One minute is all it took.
After a searing World Cup win with Brazil, Ronaldo had signed for Real Madrid in the summer of 2002, becoming the third lieutenant of Florentino Pérez’s Galacticos pipe-dream.
When the gap-toothed wonder buried a cross sixty-one seconds into his debut, most pundits were already fearing the worst — it may only have been September, but the title would be heading to the Santiago Bernabéu in May.
Not for the first time, however, the pundits would be (almost) wrong. Three hundred miles to the North in the Bay of Biscay, Real Sociedad were quietly preparing for their greatest season in almost thirty years.
Led by their studious French coach Raynald Denoueix, the Txiri-Urdin would push Madrid all the way that year, wowing all comers with their rampant attacking football before falling short on the final day of the season.
What happened, then, to the men who nearly toppled the Galacticos before they had even begun?
After an erratic spell at Liverpool under Gérard Houllier, John Toshack splashed out on the square-headed Dutchman in the Summer of 2001.
At Anoeta, he would show the best form of his career, making an array of outstanding saves in games against Real Madrid and Barcelona in particular.
After four years in Spain, Westerveld left for unassuming spells with Portsmouth, Almería and Monza, even going on an emergency loan to Everton before retiring with Ajax Cape Town in South Africa.
In 2016, he was named in the Panama Papers alongside a clutch of his Real Sociedad teammates. It didn’t stop him, however, from becoming a player agent in his native Holland, following a short stint as a goalkeeping coach in Cape Town.
Few players could cross a ball like the Sociedad left back, who spent eleven years ravaging down the touchline in San Sebastián.
He was an undisputed starter in 2003, even providing a devastating assist against Real Madrid in April in a stunning 4-2 victory.
After departing the club in 2004, Aranzábal joined Agapito Iglesias’ revolution in Zaragoza, teaming up with Pablo Aimar and the Milito brothers for a sixth-placed finish in La Liga. It wouldn’t last though, with the defender joining the exodus three years later to sign with Canarian amateurs CD Vera.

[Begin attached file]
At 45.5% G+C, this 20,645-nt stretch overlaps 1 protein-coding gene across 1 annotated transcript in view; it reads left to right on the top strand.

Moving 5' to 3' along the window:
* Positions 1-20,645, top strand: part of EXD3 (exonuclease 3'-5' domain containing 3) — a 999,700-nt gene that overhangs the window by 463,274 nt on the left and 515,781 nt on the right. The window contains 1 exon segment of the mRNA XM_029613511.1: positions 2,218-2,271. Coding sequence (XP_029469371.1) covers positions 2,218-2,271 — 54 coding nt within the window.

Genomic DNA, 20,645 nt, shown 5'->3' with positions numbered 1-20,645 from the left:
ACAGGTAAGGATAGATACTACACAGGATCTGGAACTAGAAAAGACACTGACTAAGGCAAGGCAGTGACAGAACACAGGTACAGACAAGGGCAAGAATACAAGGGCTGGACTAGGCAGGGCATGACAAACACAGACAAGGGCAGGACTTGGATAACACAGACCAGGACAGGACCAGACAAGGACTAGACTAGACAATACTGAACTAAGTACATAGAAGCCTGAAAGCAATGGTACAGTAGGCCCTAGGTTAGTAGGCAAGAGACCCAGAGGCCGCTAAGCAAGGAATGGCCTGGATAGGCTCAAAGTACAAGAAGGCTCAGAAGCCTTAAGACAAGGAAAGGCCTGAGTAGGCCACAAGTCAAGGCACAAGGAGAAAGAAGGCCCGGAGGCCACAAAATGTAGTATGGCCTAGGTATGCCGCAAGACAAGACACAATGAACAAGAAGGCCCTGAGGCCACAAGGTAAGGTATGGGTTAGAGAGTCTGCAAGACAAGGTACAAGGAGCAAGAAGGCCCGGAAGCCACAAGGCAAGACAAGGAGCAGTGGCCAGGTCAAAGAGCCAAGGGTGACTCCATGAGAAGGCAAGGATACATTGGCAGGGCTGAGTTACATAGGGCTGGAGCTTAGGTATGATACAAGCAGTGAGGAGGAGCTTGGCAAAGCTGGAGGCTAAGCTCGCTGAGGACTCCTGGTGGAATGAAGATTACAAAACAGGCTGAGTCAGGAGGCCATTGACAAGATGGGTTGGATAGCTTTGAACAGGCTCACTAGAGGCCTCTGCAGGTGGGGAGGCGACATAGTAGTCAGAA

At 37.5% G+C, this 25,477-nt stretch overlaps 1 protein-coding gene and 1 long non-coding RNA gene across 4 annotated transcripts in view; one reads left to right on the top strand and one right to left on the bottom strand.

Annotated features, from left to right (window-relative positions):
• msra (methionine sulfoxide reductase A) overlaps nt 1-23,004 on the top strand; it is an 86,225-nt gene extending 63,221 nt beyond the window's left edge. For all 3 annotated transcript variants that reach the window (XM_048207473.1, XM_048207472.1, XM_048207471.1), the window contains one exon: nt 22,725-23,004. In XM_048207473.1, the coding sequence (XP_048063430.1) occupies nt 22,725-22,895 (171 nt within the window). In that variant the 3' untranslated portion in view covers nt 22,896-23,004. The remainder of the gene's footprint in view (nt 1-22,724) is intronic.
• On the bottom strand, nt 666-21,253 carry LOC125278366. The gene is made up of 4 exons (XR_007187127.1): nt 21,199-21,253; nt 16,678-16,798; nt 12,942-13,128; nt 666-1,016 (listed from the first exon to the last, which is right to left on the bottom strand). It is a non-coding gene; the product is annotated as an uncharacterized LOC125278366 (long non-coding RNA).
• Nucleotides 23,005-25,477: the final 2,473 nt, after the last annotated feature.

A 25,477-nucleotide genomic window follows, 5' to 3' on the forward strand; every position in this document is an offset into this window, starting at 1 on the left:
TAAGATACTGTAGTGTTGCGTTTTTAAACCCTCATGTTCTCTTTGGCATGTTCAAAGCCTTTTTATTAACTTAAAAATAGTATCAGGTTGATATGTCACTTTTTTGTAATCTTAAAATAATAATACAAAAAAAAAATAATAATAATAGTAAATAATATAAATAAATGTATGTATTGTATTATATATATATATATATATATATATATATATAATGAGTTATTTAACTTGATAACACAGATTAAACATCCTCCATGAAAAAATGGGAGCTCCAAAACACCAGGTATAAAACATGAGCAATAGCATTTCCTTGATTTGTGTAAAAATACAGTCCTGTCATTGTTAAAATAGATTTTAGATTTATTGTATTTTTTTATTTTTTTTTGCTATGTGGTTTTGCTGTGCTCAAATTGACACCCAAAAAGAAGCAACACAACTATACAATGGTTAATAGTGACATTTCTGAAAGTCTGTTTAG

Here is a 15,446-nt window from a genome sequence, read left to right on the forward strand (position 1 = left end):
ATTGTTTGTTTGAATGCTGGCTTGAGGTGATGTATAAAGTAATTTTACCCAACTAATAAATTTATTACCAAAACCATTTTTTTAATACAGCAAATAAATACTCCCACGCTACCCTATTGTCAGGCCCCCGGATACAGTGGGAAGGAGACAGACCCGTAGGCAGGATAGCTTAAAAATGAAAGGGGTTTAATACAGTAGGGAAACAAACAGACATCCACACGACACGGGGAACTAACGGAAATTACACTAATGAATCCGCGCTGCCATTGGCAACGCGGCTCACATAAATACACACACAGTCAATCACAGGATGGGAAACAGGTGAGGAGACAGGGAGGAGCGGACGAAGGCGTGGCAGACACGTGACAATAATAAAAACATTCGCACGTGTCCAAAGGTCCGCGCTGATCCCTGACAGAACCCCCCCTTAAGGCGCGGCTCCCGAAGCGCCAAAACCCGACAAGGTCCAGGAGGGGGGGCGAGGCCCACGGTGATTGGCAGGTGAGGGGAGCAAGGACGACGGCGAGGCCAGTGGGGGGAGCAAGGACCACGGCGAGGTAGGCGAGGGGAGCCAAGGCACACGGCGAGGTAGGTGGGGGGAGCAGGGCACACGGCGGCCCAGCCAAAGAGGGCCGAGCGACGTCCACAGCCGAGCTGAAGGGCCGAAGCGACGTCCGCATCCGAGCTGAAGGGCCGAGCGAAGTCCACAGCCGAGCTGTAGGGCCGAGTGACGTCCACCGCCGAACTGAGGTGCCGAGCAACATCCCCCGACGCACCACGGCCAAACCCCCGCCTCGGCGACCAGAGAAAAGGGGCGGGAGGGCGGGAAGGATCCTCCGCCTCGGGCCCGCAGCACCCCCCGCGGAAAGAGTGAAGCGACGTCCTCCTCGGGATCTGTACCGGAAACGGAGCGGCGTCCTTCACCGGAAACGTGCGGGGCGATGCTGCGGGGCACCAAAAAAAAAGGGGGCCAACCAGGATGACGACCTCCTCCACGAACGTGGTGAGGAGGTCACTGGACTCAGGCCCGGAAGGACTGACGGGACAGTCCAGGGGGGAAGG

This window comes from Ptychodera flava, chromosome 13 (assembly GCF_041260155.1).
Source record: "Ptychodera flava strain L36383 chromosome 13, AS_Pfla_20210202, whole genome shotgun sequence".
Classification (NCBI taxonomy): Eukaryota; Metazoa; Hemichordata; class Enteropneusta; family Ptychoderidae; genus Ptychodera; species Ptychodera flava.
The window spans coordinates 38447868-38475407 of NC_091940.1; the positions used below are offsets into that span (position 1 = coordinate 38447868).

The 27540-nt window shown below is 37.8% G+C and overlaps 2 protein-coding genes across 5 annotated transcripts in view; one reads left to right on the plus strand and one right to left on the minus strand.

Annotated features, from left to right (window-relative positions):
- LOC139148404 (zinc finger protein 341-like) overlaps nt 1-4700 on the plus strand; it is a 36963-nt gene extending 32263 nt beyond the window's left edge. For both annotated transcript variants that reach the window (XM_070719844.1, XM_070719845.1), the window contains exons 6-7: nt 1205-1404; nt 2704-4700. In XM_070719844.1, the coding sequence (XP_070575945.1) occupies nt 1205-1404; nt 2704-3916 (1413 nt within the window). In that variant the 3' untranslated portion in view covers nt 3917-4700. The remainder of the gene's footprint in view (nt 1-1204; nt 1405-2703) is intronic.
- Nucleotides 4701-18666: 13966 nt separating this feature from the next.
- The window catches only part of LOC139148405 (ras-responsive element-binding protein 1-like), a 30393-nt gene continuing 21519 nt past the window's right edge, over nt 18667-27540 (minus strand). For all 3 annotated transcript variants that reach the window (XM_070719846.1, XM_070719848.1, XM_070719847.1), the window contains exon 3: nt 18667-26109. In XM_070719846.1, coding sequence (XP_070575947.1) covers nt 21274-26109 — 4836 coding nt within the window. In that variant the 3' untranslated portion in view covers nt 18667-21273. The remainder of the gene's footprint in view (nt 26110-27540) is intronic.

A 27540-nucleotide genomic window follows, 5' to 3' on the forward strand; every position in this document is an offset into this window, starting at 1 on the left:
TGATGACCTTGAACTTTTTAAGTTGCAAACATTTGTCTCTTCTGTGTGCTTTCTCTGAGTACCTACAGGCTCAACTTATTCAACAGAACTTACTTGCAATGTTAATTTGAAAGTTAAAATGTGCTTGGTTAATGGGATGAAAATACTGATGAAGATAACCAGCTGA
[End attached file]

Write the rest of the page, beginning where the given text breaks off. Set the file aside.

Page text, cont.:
After playing briefly for Hong Kong side Kitchee in 2010, Aranzábal retired with almost 400 club appearances and 28 caps for Spain.
He completed a course as a Sporting Director in 2013, but hasn’t yet made the move into an official club role.
Aitor López Rekarte
‘The Bomb’, as he was christened by La Real fans, would spend a decade at the club, making 316 appearances en route to becoming a club legend.
The Basque was captain in 2003; a consistent and tenacious right back whose fortitude gilded the team of artisans marauding further forward.
After brief spells with Almería and Eíbar, Rekarte retired in 2009 aged 33, before opening a hotel in Mondragón and devoting himself to his children.
More recently, he has taken tentative steps towards a career in coaching, admitting in an interview last year that he would love to coach his beloved club in the future.
Only Westerveld made more appearances than Igor Jauregi in 2003.
A squad player who graduated to the first team before giving a number of commanding performances at centre-back, Jauregi wasn’t particularly strong or mobile, but his loyalty and commitment made him a favourite of the Anoeta faithful, who anointed him as a club legend before he retired in 2007.
On his retirement, Jauregi studied Psychology at the University of the Basque Country, before specialising in Gestalt therapy.
Perhaps inevitably, he was hired by Eíbar in 2014 to help coach the club’s younger players, using the experience of his career and academic know-how to shape the next generation.
After winning the title with Deportivo in 2000, Gabriel Schürrer decamped for an easy life in the Canaries with U.D Las Palmas.
A boxy defender with a tough tackle, the Argentine’s performances on the island convinced Real Sociedad into a transfer in 2002. He wouldn’t let them down, adding grit to Jauregi’s guile as they locked out most of La Liga’s striking talent.
Two commendable seasons in the Real shirt were followed by a title-winning stay at Olympiacos, before retiring in mid-table with Málaga in 2007.
Coaching was a natural progression for a man whose leadership skills had appointed him Lanús captain when he was just nineteen, and it was at the Buenos Aires club that he would stay as manager for two years, before being usurped by Guillermo Barros Schelotto in 2012.
Franciso Javier De Pedro
After Pedro Munitis and before José Reyes came Francisco Javier De Pedro.
At the turn of the century, no winger was better than the Logroño native, whose relative lack of pace was mitigated by an unerring technique and clinical timing. He reached a devastating peak in 2003, his delivery from the left able to scythe through even the most well-drilled defences.
From that peak, however, came a devastating fall.
After joining Blackburn Rovers for an ignominious spell in 2004, an unfit De Pedro joined Perugia a year later, again failing to make the grade in Italy. IFK Goteborg offered an escape, but again his nightmare would continue, having been sent off 3 minutes into his debut before leaving Sweden for ‘personal reasons’.
He retired in 2007, with nearly sixty goals and an appearance at the 2002 World Cup under his belt.